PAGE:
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As stated above, why can Lebesgue integral be defined only with supremum $$ \int_E f \, d\mu := \sup\left\{ \int_E s \, d\mu : 0 \le s \le f, s \text{ simple } \right\}. $$

but the Riemann integral needs to be expressed in terms of both the sup and inf?

What is the key difference? It seems important to me, but everywhere, I jut see the definition, without an explanation, why it is defined like this.

Please help me understand, I can not find an explanation anywhere.

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    $\begingroup$ Riemann integral only partitions in intervals. That means that a minimum point within one interval of the partition will drive the reactangle's area down for all the interval. This means that the supremum of the lower sums could be finite but the upper sums being somewhere else and even going to infinity. On the other hand, the Lebesgue integral's simple functions are rectangles in which the bases are not just intervals. Therefore, they can go around those points. $\endgroup$
    – user547557
    Commented Apr 4, 2018 at 2:02
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    $\begingroup$ Are you aware that functions can be approximated by simple functions? $\endgroup$
    – IAmNoOne
    Commented Apr 4, 2018 at 2:27

2 Answers 2

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If $f$ is bounded and measurable on a set $E \subset \mathbb{R}$ then for any $\epsilon>0$ there are simple functions $s_\epsilon$ and $t_\epsilon$ such that $s_\epsilon \leqslant f \leqslant t_\epsilon$ and $t_\epsilon - s_\epsilon < \epsilon$. This is not difficult to prove and $E$ need not be bounded.

If, in fact, $E$ is bounded, then by the basic properties of integrals of simple functions (monotone and linear) we have

$$0 \leqslant \inf\left\{ \int_E t \, d\mu : t \geqslant f, t \text{ simple } \right\} - \sup\left\{ \int_E s \, d\mu : 0 \leqslant s \leqslant f, s \text{ simple } \right\} \\ \leqslant \int_E t_\epsilon \, d\mu - \int_E s_\epsilon \, d\mu = \int_E (t_\epsilon - s_\epsilon) \, d\mu < \epsilon \, \mu(E).$$

Since this is true for any $\epsilon > 0$ we always have

$$\inf\left\{ \int_E t \, d\mu : t \geqslant f, t \text{ simple } \right\} = \sup\left\{ \int_E s \, d\mu : 0 \leqslant s \leqslant f, s \text{ simple } \right\}, $$

and either the $\inf$ or $\sup$ defines the Lebesgue integral. The Riemann integral need not exist.

If, however, $f$ is nonnegative and either $f$ is unbounded or $\mu(E) = \infty$ or both, then the integral is defined as

$$\int_E f = \sup \left\{\int_E g: 0 \leqslant g \leqslant f, \, g \text{ bounded, measurable, and of finite support} \right\}.$$

Such $\int_E g$ are defined in the first part and this can be extended in general using $f = f^+ - f^-.$

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Assume we are dealing with a finite interval $E=[a,b]$ with bounded function $f$. One can prove that
\begin{align*} \sup_{s\leq f}~(L)\int_{E}sdx=\inf_{f\leq t}~(L)\int_{E}tdx \end{align*} if $f$ is measurable, where $(L)$ stands for the Lebesgue integral, here $s,t$ run through all the simple functions.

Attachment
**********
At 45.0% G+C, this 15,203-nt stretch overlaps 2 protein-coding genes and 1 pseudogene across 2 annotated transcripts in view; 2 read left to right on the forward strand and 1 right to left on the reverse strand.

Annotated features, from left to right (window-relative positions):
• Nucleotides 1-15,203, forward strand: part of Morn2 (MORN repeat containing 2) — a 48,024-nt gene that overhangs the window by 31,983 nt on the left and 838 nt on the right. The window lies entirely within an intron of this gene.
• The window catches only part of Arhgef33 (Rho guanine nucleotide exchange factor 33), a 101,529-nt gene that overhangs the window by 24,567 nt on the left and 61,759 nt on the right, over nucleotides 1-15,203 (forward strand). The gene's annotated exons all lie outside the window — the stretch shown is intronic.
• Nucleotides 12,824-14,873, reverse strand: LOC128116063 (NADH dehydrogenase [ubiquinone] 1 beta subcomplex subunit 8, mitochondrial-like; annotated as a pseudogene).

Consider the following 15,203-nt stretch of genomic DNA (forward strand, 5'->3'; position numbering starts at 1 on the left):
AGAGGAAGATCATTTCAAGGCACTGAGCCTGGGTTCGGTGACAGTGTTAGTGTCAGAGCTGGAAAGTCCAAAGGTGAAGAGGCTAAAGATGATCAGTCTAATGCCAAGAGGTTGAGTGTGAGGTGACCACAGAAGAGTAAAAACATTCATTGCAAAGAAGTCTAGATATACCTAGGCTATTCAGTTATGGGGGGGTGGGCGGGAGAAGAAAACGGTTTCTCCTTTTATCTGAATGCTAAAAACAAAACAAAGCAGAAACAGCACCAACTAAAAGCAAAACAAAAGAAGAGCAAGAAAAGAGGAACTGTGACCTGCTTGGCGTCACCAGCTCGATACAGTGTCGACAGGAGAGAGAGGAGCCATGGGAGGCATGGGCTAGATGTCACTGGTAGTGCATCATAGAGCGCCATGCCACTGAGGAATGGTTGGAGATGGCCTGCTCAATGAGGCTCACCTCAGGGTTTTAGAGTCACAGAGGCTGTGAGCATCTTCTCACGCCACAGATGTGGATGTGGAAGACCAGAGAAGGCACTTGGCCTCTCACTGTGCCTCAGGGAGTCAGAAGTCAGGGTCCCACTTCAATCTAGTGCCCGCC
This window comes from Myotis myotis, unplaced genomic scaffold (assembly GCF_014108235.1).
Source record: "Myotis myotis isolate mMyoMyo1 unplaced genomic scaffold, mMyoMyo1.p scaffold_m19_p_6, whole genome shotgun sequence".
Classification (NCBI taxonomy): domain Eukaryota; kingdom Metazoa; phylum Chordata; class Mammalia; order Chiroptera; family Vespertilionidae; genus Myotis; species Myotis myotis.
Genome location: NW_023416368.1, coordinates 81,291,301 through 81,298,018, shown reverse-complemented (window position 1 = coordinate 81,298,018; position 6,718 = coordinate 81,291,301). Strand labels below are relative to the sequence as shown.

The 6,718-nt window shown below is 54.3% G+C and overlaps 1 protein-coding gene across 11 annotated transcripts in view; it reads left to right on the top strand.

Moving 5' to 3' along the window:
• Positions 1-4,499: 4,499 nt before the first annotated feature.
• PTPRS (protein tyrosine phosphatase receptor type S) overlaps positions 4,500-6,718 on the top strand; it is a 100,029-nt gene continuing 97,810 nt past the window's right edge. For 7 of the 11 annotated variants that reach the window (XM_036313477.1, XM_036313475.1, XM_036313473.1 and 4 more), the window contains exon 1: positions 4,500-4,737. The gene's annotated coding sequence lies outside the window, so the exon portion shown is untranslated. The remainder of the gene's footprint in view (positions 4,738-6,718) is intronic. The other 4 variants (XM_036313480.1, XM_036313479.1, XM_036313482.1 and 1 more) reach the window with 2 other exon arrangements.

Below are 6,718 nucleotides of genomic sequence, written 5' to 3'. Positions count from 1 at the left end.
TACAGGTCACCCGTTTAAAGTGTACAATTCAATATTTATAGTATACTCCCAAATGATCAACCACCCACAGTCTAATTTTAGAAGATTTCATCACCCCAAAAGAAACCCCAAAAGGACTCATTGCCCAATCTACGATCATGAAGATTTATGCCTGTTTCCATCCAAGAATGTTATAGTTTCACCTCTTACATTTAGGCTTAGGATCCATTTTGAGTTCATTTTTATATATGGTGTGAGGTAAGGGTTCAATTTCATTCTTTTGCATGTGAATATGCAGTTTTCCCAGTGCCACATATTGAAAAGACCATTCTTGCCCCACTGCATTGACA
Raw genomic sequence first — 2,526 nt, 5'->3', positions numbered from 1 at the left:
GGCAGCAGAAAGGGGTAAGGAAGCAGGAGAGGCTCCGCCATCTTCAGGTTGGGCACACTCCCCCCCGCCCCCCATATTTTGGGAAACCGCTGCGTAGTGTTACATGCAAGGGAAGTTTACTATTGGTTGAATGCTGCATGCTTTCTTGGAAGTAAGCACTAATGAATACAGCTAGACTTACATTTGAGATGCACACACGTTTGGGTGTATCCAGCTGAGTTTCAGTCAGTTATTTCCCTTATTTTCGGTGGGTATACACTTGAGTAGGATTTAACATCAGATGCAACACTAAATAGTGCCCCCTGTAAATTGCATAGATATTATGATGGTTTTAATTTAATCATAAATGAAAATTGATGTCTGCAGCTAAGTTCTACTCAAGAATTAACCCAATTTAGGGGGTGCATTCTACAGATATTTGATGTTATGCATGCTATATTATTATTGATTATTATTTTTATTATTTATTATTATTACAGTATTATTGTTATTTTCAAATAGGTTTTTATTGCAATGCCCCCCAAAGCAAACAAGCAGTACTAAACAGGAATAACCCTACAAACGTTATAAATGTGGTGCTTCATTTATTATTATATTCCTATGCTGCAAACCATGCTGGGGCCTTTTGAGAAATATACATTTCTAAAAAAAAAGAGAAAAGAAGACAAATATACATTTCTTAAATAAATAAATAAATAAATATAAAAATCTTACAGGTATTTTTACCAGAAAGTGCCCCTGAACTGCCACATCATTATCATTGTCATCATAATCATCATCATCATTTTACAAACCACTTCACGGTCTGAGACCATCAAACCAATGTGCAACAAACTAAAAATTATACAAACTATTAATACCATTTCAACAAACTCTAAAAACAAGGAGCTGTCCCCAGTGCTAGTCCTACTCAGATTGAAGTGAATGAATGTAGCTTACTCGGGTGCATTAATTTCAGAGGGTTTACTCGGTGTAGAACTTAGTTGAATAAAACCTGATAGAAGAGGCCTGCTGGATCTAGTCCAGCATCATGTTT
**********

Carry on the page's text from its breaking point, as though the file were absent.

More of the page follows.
For the upper Darboux integral $\overline{S}(f)$, one has \begin{align*} (L)\int_{E}f^{\ast}dx=\overline{S}(f), \end{align*} and the lower Darboux integral $\underline{S}(f)$, one has \begin{align*} (L)\int_{E}f_{\ast}dx=\underline{S}(f), \end{align*} where $f^{\ast}(x)=\lim_{\delta\rightarrow 0}\sup_{U_{\delta}(x)\cap E}f$, $f_{\ast}(x)=\lim_{\delta\rightarrow 0}\inf_{U_{\delta}(x)\cap E}f$, where $U_{\delta}(x)$ stands for the deleted ball centered at $x$ with radius $\delta>0$.

If $f$ were Riemann integrable, then \begin{align*} (R)\int_{E}fdx=\overline{S}(f)=\underline{S}(f)=(L)\int_{E}f^{\ast}dx=(L)\int_{E}f_{\ast}dx. \end{align*}

One can see that for a bounded measurable function $f$ on a bounded set, one need no to define for the lower one for Lebesgue integral, but for Riemann integral, one needs to do so. Hope this helps.

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  • $\begingroup$ Thank you for your answer. Just to see if I understand. Your first equation tells why we only need sup for Lebesgue integral, because it implies the inf.? $\endgroup$ Commented Apr 4, 2018 at 2:08
  • $\begingroup$ Yes, if it were measurable, bounded, and on a bounded set. $\endgroup$
    – user284331
    Commented Apr 4, 2018 at 2:08
  • $\begingroup$ I accepted, as It answered my question. Can you point me in the right direction, as to how to generalize this? Lets say to the entire real line; it can be covered by a countable union of bounded intervals on which it holds. Is this OK? $\endgroup$ Commented Apr 4, 2018 at 2:11
  • $\begingroup$ The point is, for a proper Riemann integral, the domain of integral is a finite closed interval. If you want to say something about improper Riemann integral, it is another story. But you know that there is some function which is improper Riemann integrable but not Lebesgue integrable. $\endgroup$
    – user284331
    Commented Apr 4, 2018 at 2:13

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